Gut health and car­ing for your mi­croflora

The Morning Bulletin - - LIFE - PETER LEWIS rock­hamp­ton­healthop­

GUT health is the very foun­da­tion upon which natur­opa­thy de­vel­oped.

An im­por­tant as­pect of gut health is car­ing for your mi­croflora. With­out these lit­tle work­ers within your gut in large num­bers, all man­ner of dis­ease can take hold.

Supporting gut health can be achieved in sim­ple ways us­ing op­ti­mal foods. Tra­di­tional natur­opa­thy em­pha­sises the use of plant-based roughage and op­ti­mal yo­ghurt.

Op­ti­mal roughage is present in plant foods grown nat­u­rally, with­out the use of syn­thetic chem­i­cals.

Op­ti­mal yo­ghurt re­quires ex­pla­na­tion. I con­sider op­ti­mal yo­ghurt has no added sug­ars or thick­en­ers.

There are very few yo­ghurt prod­ucts that meet my op­ti­mal natur­o­pathic cri­te­ria. Both food sources con­sumed sen­si­bly

will pro­mote gut mi­croflora num­bers.

Just like our lit­tle im­mune de­fend­ers, gut mi­croflora de­fends our body against com­pli­ca­tions.

The com­mon sense ap­proach in colonis­ing help­ful mi­croflora num­bers is to do it slowly. So, if you are not used to hav­ing fruit or veg­etable sal­ads, just have small por­tions and grad­u­ally in­crease in­take over sev­eral weeks or months if need be.

The same ap­plies with op­ti­mal yo­ghurt, start with a tea­spoon daily and in­crease serv­ings grad­u­ally.

Dys­bio­sis is a con­di­tion that comes about due to prob­lems with gut mi­croflora. If left unchecked, dys­bio­sis may give rise to headaches, ir­ri­tabil­ity, low­ered vi­tal­ity and bowel dis­or­ders. With­out a doubt this is a good enough rea­son to be eat­ing more whole­some sal­ads and yo­ghurt.

Some ways gut mi­croflora de­fend our body against com­pli­ca­tions are note­wor­thy.

They re­duce ca­pac­ity of mis­chievous micro­organ­isms grab­bing onto your gut wall, which forces those bad­dies out the bowel. Good mi­croflora also re­duce the bad­dies from colonis­ing in the gut.

An­tibi­otics pos­si­bly will trig­ger gut in­flam­ma­tion, how­ever if your gut mi­croflora is ad­e­quately colonised, gut in­flam­ma­tion is less likely.

In so do­ing these lit­tle work­ers just might be able to pre­vent di­ar­rhoea ef­fects of an­tibi­otics. An­other out­come is you may ex­pe­ri­ence re­duced in­fec­tions; the ben­e­fi­cial re­sult is per­haps not re­quir­ing an­tibi­otic drugs.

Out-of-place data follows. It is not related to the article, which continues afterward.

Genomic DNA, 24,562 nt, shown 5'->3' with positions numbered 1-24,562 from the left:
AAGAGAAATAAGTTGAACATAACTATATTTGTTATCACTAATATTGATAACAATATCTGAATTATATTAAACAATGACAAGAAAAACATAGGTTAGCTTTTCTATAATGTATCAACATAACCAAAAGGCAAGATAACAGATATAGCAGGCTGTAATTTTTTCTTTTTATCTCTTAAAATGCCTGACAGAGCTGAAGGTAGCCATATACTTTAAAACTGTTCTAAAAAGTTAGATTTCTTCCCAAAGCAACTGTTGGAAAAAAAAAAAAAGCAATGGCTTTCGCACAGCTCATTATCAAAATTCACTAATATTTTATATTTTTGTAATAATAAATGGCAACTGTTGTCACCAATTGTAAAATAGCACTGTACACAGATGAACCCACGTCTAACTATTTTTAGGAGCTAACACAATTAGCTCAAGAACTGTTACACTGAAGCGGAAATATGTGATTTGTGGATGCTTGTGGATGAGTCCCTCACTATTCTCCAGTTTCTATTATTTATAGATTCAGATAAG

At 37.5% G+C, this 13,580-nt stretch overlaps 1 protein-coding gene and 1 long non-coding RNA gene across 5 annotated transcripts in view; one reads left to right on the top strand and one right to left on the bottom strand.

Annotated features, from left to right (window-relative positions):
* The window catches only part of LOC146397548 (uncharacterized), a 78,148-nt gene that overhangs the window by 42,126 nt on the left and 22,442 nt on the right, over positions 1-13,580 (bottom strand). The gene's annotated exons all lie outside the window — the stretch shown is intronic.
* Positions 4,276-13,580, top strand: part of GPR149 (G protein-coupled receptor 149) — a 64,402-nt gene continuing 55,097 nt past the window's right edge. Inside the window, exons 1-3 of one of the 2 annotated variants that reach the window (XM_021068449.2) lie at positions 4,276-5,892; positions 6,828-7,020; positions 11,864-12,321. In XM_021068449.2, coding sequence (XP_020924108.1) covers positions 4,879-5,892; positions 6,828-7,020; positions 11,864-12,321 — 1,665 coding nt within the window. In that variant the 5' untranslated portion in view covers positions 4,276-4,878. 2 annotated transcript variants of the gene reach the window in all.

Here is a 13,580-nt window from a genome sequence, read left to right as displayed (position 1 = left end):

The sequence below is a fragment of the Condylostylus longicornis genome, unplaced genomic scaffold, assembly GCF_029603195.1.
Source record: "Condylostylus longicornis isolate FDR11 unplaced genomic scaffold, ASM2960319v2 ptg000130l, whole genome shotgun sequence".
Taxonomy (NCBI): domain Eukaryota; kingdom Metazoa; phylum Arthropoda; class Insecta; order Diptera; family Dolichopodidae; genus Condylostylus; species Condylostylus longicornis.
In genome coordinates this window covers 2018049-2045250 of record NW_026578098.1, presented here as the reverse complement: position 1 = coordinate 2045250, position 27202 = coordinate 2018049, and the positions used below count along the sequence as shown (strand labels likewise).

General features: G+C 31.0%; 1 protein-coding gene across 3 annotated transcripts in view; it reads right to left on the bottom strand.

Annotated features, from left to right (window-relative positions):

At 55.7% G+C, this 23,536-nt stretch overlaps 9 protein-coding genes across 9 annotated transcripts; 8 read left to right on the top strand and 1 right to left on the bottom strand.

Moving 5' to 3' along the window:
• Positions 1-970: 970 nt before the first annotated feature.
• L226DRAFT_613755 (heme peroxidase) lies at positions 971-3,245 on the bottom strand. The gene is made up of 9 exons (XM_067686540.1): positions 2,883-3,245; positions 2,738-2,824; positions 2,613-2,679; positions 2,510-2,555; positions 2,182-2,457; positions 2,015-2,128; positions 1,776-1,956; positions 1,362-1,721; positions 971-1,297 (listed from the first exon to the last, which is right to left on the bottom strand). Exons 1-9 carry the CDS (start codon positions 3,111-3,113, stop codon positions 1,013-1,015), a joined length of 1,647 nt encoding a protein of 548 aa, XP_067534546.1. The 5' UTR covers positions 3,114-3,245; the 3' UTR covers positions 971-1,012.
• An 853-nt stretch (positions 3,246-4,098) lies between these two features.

Fi­nally, a valu­able ac­tiv­ity of these mighty lit­tle work­ers is they help re­duce some nu­tri­ents into us­able form thereby aid­ing di­ges­tion of those nu­tri­ents.

As with all com­ple­men­tary medicine there are al­ways ben­e­fits and risks.

If you have long-stand­ing chronic fa­tigue, pro­bi­otic sup­ple­ments may not be ad­vised, par­tic­u­larly if you have low­ered im­mu­nity.

So, be care­ful about tak­ing pro­bi­otic sup­ple­ments, in fact it is safer for all con­sumers to seek sen­si­ble natur­o­pathic ad­vice.

“Our Waste Re­duc­tion and Re­cy­cling Plan 2016-2026 aims to raise aware­ness and in­crease re­cy­cling and re­cov­ery rates by about 4.5 per cent per an­num over the next decade, but we can only reach that tar­get through a whole-of-com­mu­nity ap­proach.”

This year Planet Ark is also launch­ing a new an­nual event known as Buy It Back Day on Satur­day, Novem­ber 18, which en­cour­ages the com­mu­nity to cel­e­brate

Na­tional Re­cy­cling Week through mind­ful pur­chas­ing by buy­ing some­thing sec­ond-hand or buy­ing a prod­uct made from re­cy­cled ma­te­ri­als.

Shop­pers are in­vited to share their pur­chase on so­cial me­dia with a photo and hash­tags #BuyItBack and #Na­tion­alRe­cy­cling Week.

For more in­for­ma­tion go to http://www.liv­ing­ Re­cy­cling.

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